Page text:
Born in Illinois on August 16, 1902, Martin attended William Jewell College in Liberty, Missouri, and later became a Baptist minister in Leeds. In 1932, he left his ministry to join the labor cause, and in 1935 used his oratorical skills to rise to the top of the UAW. On December 17, the day after the Kansas City strike had begun – and nearly a month into the strike in Atlanta – Martin demanded that GM recognize the UAW nationally, not just on smaller issues at individual plants. For a time, then, the UAW relied on the Atlanta and Kansas City strikers to hold their ground until the UAW could organize strikers on a national basis. Had these workers caved in to pressures from GM, the movement might have died.

After December 23, the Kansas City strikers abandoned the sit-down strategy due to their inability to bring food inside the facility. They moved their protests outdoors and continued the strike. In contrast to many previous labor strikes, though, the police did not interfere. On December 28, workers at the Fisher Body plant in Cleveland, Ohio joined the strike, and on December 30, workers at two Fisher Body plants at Flint, Michigan followed suit. In total, 140,000 employees at 50 GM and Fisher plants either joined the strikes or ran out of work due to production stoppages.

By this time, the main strike was centered in Flint, Michigan. Violence erupted there when the National Guard and the local police used tear gas, fixed bayonets, and the threat of gunfire to confront the strikers. Finally, Frank Murphy, the governor of Michigan, helped convince GM to acquiesce. On February 17, 1937, two months after the Kansas City UAW members sat down on their jobs, GM recognized the UAW, forever altering labor relations in the American automobile industry. By 1941, Chrysler and Ford both followed suit and recognized the UAW. For the Fisher Body and GM employees at Leeds, this quickly translated into a wage increase from 45 to 75 cents per hour. For tens of thousands of UAW members nationwide, the successful 1936-1937 strike against GM was an important stepping stone toward attaining middle-class wages and benefits in the 1950s and 1960s.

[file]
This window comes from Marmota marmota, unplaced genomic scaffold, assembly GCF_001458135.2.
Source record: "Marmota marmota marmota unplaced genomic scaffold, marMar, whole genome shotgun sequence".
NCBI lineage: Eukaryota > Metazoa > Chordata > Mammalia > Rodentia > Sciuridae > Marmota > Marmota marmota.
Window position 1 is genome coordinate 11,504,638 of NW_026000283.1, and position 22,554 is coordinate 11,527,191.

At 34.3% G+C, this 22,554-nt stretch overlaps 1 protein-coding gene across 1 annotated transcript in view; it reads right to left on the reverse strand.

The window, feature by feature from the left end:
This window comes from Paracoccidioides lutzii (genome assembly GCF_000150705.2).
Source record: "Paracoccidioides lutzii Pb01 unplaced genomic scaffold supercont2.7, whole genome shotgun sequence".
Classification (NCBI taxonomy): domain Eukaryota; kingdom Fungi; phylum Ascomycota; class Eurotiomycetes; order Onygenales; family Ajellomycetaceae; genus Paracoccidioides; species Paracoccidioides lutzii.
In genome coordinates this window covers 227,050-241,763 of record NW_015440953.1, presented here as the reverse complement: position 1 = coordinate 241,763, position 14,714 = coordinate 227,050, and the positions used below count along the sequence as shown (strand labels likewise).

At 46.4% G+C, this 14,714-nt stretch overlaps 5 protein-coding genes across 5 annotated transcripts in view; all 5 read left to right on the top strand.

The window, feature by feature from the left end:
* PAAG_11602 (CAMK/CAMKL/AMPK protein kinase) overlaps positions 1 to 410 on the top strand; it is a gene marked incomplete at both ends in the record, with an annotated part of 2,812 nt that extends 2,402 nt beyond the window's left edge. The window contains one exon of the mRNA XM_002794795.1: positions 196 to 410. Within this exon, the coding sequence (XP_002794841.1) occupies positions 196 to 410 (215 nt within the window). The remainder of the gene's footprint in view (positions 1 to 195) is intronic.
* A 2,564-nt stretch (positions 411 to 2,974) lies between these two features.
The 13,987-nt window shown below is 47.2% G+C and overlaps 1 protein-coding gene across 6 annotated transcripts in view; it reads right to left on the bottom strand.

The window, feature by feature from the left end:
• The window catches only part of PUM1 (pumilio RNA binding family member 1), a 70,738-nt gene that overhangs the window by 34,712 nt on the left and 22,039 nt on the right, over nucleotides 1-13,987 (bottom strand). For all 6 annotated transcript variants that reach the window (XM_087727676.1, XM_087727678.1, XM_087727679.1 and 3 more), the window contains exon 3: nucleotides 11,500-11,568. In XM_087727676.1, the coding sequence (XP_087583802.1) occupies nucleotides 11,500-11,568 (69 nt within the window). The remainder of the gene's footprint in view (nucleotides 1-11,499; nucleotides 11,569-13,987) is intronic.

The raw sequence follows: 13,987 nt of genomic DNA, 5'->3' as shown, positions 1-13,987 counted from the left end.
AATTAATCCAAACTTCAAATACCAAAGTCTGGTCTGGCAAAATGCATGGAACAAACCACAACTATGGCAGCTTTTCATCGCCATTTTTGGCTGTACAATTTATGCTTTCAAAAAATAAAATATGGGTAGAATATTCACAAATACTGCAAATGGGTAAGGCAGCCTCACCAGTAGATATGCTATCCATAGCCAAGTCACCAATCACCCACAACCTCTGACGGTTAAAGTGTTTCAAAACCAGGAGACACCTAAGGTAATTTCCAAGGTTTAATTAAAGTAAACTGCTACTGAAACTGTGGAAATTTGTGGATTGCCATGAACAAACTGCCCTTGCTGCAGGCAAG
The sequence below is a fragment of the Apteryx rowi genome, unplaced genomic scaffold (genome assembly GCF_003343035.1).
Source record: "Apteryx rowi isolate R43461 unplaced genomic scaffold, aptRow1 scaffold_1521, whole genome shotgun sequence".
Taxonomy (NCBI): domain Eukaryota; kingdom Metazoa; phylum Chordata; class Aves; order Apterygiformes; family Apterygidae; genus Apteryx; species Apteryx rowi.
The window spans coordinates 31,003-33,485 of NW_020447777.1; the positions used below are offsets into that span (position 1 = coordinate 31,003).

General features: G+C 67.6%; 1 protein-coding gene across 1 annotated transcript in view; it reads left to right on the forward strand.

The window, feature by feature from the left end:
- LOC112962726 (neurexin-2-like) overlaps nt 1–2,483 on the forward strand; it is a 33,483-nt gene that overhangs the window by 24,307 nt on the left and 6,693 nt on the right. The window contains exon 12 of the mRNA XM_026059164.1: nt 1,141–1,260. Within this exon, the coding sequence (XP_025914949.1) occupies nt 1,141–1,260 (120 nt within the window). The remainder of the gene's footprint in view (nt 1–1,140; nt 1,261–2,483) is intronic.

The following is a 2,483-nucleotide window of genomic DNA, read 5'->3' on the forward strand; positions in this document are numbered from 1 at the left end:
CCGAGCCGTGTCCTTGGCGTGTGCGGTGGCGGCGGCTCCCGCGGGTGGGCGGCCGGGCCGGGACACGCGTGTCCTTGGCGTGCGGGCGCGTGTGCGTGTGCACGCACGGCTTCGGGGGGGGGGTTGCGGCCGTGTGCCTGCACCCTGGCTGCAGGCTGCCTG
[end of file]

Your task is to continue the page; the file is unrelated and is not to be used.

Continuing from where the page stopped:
View images relating to the 1936 General Motors strike and the automobile industry in Kansas City that are a part of the Missouri Valley Special Collections:

Check out the following articles about the 1936 General Motors strike, held by the Kansas City Public Library:

Continue researching the auto industry in Kansas City using archival materials from the Missouri Valley Special Collections:


Dory De Angelo, What About Kansas City!: A Historical Handbook (Kansas City, MO: Two Lane Press, Inc., 1995), 67-68.

Sidney Fine, Sit-Down: The General Motors Strike of 1936-1937 (Ann Arbor: University of Michigan Press, 1969), 18, 20-22, 78, 138-144, 161, 327.

Sidney Fine, "The General Motors Sit-Down Strike: A Re-Examination," The American Historical Review 70, no. 3 (April 1965): 691-713.

Timothy P. Lynch, "‘Sit Down! Sit Down!:’ Songs of the General Motors Strike, 1936-1937," Michigan Historical Review 22, no. 2 (Fall 1996): 1-10.

George E. Peter, "Sit-Down," American Speech 12, no. 1 (February 1937): 31-33.

Jason Roe

About the Author

Jason Roe is a digital history specialist at the Kansas City Public Library, content manager and editor for the Civil War on the Western Border website, and the author of the Library's popular "This Week in Kansas City History" column. Prior to joining the Library, he earned his Ph.D. in American history from the University of Kansas in May 2012. While at KU, he was named the 2011-2012 Richard and Jeanette Sias Graduate Fellow at the Hall Center for the Humanities, and he received the History Department's 2012 George L. Anderson Award for Outstanding Doctoral Dissertation for his work, "From the Impoverished to the Entitled: The Experience and Meaning of Old Age in America since the 1950s." He enjoys tackling a wide variety of projects relating to U.S. and local history.